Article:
Speaking in Beijing on Friday, Chinese Foreign Ministry spokesman Lu Kang said none of the recent comments "playing up" tension in the South China Sea were made by regional countries.
"Countries in the region are working together to safeguard and promote regional peace and prosperity, yet we see other countries who insist on stirring up trouble while the situation is trending towards calm in the South China Sea," he told a daily news briefing.
Britain's move could also upset ties between London and Beijing, undermining efforts to shore up what the two governments have called a "golden era" in their relationship as Britain heads towards a divorce with the European Union.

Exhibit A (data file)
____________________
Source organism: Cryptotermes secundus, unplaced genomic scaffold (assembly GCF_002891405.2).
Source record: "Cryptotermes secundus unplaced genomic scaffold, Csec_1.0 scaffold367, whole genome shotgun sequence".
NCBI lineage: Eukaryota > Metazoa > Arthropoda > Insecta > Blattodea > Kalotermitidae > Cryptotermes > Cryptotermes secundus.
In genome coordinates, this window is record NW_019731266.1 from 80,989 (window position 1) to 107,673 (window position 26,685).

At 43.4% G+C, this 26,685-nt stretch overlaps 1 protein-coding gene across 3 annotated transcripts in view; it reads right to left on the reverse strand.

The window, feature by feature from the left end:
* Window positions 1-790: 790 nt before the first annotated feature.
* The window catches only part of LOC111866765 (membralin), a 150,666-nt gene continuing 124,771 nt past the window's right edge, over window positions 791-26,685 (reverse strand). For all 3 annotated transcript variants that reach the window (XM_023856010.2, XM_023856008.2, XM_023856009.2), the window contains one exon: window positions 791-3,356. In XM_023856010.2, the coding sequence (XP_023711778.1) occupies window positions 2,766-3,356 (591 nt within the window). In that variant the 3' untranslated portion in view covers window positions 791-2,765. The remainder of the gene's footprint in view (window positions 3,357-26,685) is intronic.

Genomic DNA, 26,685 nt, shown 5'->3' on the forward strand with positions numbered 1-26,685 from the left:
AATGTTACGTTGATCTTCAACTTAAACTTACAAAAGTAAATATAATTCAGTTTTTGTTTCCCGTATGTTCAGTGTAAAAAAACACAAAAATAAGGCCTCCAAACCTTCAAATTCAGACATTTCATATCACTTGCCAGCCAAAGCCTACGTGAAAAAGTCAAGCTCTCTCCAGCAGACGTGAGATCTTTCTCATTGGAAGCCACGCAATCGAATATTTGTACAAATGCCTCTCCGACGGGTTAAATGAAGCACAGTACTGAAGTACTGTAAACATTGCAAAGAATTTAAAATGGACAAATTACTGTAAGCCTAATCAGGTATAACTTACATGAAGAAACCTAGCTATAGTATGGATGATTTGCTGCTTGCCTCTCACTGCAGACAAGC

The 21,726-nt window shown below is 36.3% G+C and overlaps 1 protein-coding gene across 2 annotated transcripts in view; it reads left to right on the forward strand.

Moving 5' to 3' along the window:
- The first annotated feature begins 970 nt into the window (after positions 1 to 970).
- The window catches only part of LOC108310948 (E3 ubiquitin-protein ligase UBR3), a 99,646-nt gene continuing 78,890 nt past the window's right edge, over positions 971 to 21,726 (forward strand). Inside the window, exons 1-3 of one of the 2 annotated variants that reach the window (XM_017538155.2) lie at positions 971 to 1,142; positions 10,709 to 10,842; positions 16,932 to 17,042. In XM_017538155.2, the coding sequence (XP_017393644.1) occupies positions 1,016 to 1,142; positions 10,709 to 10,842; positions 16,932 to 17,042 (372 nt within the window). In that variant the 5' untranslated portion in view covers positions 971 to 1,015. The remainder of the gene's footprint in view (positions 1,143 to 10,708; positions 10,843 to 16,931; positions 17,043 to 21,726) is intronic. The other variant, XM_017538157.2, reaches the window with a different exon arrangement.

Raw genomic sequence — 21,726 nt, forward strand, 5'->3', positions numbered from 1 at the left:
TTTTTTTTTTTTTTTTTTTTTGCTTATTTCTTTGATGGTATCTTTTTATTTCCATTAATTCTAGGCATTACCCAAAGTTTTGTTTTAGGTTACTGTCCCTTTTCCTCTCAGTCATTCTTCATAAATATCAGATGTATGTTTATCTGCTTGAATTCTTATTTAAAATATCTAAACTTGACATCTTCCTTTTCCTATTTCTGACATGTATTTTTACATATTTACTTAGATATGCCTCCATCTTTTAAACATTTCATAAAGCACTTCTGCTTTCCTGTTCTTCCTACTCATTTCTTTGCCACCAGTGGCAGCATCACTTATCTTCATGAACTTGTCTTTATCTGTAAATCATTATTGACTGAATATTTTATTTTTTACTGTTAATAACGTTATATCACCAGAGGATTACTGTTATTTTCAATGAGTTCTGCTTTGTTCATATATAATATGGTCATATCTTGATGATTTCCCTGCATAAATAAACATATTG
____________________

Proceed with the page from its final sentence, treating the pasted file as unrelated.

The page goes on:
China has repeatedly denounced efforts by countries from outside the region to get involved in the South China Sea dispute.
The South China Sea is expected to dominate a regional security meeting in Manila next week, where Chinese Foreign Minister Wang Yi will meet counterparts from the Association of Southeast Asian Nations (ASEAN) countries.
Meeting ASEAN diplomats in Beijing on Wednesday, Wang told them both sides must "exclude disturbances on the South China Sea issue, and maintain positive momentum", China's Foreign Ministry said.
In the meantime, China has conducted a two-pronged campaign to buttress its influence in the waters — encouraging its citizens to travel to the disputed islands with attractions, such as a brand-new cinema, and building up its own military presence there.